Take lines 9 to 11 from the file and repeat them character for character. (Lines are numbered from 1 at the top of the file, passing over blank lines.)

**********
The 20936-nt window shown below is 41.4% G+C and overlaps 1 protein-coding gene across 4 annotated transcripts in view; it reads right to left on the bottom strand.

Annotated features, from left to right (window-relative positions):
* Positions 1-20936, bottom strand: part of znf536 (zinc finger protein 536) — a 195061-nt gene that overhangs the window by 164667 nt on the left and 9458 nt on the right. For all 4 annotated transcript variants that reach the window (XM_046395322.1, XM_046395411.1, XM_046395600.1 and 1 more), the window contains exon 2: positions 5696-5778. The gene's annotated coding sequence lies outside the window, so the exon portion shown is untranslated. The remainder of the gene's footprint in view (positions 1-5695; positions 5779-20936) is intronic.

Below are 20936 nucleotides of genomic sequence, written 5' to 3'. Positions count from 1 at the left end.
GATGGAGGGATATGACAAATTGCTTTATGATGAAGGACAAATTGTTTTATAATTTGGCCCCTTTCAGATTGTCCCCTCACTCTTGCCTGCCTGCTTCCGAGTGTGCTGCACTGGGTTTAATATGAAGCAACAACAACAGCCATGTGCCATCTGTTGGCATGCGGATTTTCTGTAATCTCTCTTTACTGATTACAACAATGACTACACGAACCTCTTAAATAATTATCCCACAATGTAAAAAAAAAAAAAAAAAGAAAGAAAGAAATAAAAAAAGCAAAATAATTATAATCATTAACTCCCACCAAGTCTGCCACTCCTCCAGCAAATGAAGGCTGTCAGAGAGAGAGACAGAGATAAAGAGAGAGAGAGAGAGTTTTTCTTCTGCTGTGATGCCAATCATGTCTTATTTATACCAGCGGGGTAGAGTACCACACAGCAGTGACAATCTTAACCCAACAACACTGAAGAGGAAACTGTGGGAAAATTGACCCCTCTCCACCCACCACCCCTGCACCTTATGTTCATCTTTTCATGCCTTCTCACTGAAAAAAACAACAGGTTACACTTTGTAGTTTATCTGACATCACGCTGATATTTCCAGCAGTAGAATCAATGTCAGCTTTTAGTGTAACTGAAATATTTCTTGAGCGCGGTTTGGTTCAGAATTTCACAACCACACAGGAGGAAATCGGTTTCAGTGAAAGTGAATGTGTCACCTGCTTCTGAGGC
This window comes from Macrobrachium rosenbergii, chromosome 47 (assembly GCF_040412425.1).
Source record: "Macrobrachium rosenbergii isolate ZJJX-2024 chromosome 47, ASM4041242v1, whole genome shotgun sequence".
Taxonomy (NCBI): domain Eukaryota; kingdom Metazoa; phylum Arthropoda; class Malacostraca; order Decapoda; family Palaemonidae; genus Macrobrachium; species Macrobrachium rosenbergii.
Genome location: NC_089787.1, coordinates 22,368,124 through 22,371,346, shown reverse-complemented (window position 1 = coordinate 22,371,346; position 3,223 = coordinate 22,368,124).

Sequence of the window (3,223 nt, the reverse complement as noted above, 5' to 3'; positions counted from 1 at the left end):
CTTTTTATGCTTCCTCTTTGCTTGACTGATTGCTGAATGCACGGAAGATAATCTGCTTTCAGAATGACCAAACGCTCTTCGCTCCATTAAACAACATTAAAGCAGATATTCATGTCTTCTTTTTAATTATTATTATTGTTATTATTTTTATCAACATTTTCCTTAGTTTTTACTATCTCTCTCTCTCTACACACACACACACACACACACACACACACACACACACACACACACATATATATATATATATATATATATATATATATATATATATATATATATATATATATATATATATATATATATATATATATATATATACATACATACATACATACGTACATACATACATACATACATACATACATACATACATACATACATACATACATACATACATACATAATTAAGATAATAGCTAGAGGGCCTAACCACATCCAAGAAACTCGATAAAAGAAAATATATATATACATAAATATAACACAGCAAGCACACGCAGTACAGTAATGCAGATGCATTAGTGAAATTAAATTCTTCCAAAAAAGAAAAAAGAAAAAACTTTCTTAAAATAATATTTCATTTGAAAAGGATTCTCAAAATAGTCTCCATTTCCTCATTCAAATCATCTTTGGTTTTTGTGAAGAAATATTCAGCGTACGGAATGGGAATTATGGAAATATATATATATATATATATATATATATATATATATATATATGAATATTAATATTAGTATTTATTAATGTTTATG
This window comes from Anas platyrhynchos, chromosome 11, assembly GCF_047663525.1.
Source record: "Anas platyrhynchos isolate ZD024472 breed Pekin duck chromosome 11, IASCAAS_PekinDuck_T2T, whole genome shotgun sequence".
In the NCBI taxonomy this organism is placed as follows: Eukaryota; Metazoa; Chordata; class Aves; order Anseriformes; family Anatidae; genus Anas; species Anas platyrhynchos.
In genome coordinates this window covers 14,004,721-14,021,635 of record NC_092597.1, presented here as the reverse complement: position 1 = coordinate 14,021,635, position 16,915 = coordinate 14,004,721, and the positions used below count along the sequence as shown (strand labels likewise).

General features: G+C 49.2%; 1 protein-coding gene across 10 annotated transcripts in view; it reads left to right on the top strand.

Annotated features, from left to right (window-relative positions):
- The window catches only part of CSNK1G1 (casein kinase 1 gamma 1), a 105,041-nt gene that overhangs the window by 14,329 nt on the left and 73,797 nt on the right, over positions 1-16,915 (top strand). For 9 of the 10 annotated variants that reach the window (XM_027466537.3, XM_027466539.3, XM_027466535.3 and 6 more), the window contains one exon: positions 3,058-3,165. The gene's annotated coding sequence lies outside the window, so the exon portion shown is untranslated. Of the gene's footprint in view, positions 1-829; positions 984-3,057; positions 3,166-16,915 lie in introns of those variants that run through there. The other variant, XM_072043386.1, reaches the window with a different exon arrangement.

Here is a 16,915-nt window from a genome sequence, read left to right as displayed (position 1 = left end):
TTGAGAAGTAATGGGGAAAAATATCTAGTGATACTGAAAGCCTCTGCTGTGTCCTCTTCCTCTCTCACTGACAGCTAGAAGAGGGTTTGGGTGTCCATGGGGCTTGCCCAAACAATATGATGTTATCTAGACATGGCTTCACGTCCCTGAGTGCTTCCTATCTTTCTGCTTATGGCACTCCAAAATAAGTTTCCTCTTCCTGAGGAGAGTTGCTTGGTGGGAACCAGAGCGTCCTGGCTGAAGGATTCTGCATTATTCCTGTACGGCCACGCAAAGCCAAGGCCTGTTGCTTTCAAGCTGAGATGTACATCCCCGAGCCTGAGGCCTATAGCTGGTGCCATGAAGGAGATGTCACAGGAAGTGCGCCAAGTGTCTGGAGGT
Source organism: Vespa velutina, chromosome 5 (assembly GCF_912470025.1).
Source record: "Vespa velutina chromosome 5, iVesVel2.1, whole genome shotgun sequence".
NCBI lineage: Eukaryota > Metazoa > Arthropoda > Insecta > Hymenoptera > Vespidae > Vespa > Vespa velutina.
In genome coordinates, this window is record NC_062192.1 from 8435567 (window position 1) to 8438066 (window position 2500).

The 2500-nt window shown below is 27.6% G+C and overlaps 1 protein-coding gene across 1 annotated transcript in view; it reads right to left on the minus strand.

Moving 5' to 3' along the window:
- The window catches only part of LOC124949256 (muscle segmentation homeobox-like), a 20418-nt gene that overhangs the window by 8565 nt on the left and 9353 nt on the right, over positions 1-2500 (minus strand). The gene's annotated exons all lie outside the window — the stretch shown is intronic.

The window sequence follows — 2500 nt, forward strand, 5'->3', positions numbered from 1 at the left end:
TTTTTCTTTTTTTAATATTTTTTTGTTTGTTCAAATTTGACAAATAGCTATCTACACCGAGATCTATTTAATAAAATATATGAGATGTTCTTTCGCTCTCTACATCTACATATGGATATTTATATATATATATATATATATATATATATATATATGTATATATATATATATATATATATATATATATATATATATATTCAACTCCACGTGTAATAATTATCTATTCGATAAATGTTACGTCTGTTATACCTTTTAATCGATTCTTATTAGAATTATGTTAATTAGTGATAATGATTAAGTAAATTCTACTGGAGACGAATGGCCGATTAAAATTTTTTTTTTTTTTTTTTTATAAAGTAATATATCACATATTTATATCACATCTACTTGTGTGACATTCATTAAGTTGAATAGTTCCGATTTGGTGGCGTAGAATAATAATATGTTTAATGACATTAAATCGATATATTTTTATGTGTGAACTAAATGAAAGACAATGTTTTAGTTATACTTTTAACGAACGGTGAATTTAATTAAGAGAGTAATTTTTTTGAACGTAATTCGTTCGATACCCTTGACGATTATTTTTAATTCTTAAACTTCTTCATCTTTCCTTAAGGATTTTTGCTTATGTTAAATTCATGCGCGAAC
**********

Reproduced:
Genome location: NC_089787.1, coordinates 22,368,124 through 22,371,346, shown reverse-complemented (window position 1 = coordinate 22,371,346; position 3,223 = coordinate 22,368,124).

Sequence of the window (3,223 nt, the reverse complement as noted above, 5' to 3'; positions counted from 1 at the left end):
CTTTTTATGCTTCCTCTTTGCTTGACTGATTGCTGAATGCACGGAAGATAATCTGCTTTCAGAATGACCAAACGCTCTTCGCTCCATTAAACAACATTAAAGCAGATATTCATGTCTTCTTTTTAATTATTATTATTGTTATTATTTTTATCAACATTTTCCTTAGTTTTTACTATCTCTCTCTCTCTACACACACACACACACACACACACACACACACACACACACACACACATATATATATATATATATATATATATATATATATATATATATATATATATATATATATATATATATATATATATATATATATATATACATACATACATACATACGTACATACATACATACATACATACATACATACATACATACATACATACATACATACATACATACATAATTAAGATAATAGCTAGAGGGCCTAACCACATCCAAGAAACTCGATAAAAGAAAATATATATATACATAAATATAACACAGCAAGCACACGCAGTACAGTAATGCAGATGCATTAGTGAAATTAAATTCTTCCAAAAAAGAAAAAAGAAAAAACTTTCTTAAAATAATATTTCATTTGAAAAGGATTCTCAAAATAGTCTCCATTTCCTCATTCAAATCATCTTTGGTTTTTGTGAAGAAATATTCAGCGTACGGAATGGGAATTATGGAAATATATATATATATATATATATATATATATATATATATATATGAATATTAATATTAGTATTTATTAATGTTTATG